Farmer emphasizes the lack of appreciation for local production. 

Originally from Tomé-Açu in northeastern Pará, farmer Francisco Silva has been residing on Cotijuba Island for 33 years. He shares that the challenges faced in maintaining production in the region have never been obstacles to persevering, but he points out the need for greater recognition to increase income and valuing of the practice. 'Cotijuba has always been an area of agricultural production, including vegetables, lettuce, pepper, and passion fruit. In the past, we produced with more difficulties in terms of sales. Sales were quite weak; only middlemen sold our products. Today, we have a market on the island itself, as well as in Icoaraci, for example. We have this demand for work,' he states."

José Francisco - Agricultor.jfif
“We still haven’t found an alternative to improve the crossing issue. It remains expensive" (Image: Igor Mota)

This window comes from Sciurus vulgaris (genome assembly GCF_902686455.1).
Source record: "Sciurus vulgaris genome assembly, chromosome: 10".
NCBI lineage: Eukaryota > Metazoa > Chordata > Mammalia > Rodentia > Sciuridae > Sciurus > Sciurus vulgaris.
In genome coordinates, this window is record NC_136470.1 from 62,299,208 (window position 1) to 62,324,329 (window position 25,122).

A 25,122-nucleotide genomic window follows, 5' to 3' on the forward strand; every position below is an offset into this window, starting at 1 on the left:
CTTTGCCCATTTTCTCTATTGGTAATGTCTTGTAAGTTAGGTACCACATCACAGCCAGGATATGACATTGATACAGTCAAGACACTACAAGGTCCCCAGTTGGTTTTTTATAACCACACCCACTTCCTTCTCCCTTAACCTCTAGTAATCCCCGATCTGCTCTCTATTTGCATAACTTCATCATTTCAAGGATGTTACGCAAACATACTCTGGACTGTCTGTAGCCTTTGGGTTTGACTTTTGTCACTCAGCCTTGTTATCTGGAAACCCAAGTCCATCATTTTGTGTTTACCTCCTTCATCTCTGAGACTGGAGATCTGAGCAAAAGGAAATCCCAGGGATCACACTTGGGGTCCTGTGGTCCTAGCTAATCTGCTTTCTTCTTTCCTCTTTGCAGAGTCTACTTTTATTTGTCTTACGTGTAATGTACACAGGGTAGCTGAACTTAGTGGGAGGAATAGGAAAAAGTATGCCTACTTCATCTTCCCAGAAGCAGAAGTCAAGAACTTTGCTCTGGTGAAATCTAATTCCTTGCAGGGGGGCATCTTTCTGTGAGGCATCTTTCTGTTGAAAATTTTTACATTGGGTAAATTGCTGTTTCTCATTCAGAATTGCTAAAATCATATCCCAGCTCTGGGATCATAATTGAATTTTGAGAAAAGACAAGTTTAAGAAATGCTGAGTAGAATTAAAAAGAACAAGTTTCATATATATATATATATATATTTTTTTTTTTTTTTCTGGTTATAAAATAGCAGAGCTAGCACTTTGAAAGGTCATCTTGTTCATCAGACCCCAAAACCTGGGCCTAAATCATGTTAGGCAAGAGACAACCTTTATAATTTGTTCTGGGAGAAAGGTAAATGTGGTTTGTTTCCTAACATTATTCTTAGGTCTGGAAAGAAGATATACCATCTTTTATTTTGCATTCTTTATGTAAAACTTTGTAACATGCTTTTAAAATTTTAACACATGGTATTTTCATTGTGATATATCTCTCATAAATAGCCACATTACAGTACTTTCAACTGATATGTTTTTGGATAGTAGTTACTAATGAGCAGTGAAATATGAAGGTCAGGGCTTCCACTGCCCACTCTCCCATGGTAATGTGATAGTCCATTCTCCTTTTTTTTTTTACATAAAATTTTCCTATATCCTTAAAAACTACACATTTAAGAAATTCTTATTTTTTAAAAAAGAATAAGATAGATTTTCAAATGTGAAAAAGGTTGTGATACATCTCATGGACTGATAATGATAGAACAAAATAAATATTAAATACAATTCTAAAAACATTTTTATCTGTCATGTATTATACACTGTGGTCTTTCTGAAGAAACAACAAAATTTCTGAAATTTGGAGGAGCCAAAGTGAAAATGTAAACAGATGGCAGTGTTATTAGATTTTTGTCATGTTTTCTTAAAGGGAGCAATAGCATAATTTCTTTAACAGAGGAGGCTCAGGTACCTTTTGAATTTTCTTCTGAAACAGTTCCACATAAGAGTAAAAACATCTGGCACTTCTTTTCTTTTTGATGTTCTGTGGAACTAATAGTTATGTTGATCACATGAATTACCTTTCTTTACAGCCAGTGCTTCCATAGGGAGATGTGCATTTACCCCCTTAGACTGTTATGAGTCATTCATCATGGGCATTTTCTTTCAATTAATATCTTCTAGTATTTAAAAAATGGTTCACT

In addition to the high costs of transportation, which reach R$300 per month, Francisco says that investing in raw materials for production, without any financial assistance, decreases profits, since he spends around R$20 per bag of fertilizer - the estimate is that each producer needs 100 of these bags to maintain planting. “In other places, they order the materials and they are delivered. But here, the logistics are difficult and expensive. We buy the bag of material and we also need to pay for transport, loading and unloading at the port. If we don't have fertilizer, we won't have high production. It’s not easy, we work based on courage, dedication and bravery.”